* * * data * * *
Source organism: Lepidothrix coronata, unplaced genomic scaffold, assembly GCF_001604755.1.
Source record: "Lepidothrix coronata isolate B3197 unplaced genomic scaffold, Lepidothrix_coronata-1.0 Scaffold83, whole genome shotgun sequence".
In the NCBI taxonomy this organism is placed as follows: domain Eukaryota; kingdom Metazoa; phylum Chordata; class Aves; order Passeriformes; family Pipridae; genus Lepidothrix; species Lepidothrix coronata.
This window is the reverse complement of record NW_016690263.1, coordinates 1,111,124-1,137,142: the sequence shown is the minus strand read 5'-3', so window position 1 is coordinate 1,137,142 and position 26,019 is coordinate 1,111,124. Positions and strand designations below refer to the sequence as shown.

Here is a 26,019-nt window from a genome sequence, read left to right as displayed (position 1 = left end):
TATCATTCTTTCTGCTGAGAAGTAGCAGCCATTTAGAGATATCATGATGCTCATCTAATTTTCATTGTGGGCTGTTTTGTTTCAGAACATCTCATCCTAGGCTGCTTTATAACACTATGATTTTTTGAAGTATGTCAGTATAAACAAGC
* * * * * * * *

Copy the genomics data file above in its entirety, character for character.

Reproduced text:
Source organism: Lepidothrix coronata, unplaced genomic scaffold, assembly GCF_001604755.1.
Source record: "Lepidothrix coronata isolate B3197 unplaced genomic scaffold, Lepidothrix_coronata-1.0 Scaffold83, whole genome shotgun sequence".
In the NCBI taxonomy this organism is placed as follows: domain Eukaryota; kingdom Metazoa; phylum Chordata; class Aves; order Passeriformes; family Pipridae; genus Lepidothrix; species Lepidothrix coronata.
This window is the reverse complement of record NW_016690263.1, coordinates 1,111,124-1,137,142: the sequence shown is the minus strand read 5'-3', so window position 1 is coordinate 1,137,142 and position 26,019 is coordinate 1,111,124. Positions and strand designations below refer to the sequence as shown.

Here is a 26,019-nt window from a genome sequence, read left to right as displayed (position 1 = left end):
TATCATTCTTTCTGCTGAGAAGTAGCAGCCATTTAGAGATATCATGATGCTCATCTAATTTTCATTGTGGGCTGTTTTGTTTCAGAACATCTCATCCTAGGCTGCTTTATAACACTATGATTTTTTGAAGTATGTCAGTATAAACAAGC